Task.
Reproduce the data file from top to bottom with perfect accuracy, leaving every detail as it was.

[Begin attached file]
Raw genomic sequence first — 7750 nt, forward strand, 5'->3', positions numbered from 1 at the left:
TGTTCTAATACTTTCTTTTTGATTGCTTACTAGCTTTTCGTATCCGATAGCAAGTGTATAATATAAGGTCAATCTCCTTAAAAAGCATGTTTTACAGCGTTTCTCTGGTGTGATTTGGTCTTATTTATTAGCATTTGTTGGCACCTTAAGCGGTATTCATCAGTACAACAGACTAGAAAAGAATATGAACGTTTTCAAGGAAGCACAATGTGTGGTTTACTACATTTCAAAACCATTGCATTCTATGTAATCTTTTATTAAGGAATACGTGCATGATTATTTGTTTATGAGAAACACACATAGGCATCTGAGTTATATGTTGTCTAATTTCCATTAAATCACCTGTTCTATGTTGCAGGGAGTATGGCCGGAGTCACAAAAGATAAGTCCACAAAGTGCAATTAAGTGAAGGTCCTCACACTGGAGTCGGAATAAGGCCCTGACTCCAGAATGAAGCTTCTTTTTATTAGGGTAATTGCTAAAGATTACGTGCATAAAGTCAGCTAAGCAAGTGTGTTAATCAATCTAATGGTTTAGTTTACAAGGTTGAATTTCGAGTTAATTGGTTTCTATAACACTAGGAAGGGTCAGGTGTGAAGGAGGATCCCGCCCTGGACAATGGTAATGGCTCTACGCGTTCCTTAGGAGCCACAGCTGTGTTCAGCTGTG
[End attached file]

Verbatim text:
Raw genomic sequence first — 7750 nt, forward strand, 5'->3', positions numbered from 1 at the left:
TGTTCTAATACTTTCTTTTTGATTGCTTACTAGCTTTTCGTATCCGATAGCAAGTGTATAATATAAGGTCAATCTCCTTAAAAAGCATGTTTTACAGCGTTTCTCTGGTGTGATTTGGTCTTATTTATTAGCATTTGTTGGCACCTTAAGCGGTATTCATCAGTACAACAGACTAGAAAAGAATATGAACGTTTTCAAGGAAGCACAATGTGTGGTTTACTACATTTCAAAACCATTGCATTCTATGTAATCTTTTATTAAGGAATACGTGCATGATTATTTGTTTATGAGAAACACACATAGGCATCTGAGTTATATGTTGTCTAATTTCCATTAAATCACCTGTTCTATGTTGCAGGGAGTATGGCCGGAGTCACAAAAGATAAGTCCACAAAGTGCAATTAAGTGAAGGTCCTCACACTGGAGTCGGAATAAGGCCCTGACTCCAGAATGAAGCTTCTTTTTATTAGGGTAATTGCTAAAGATTACGTGCATAAAGTCAGCTAAGCAAGTGTGTTAATCAATCTAATGGTTTAGTTTACAAGGTTGAATTTCGAGTTAATTGGTTTCTATAACACTAGGAAGGGTCAGGTGTGAAGGAGGATCCCGCCCTGGACAATGGTAATGGCTCTACGCGTTCCTTAGGAGCCACAGCTGTGTTCAGCTGTG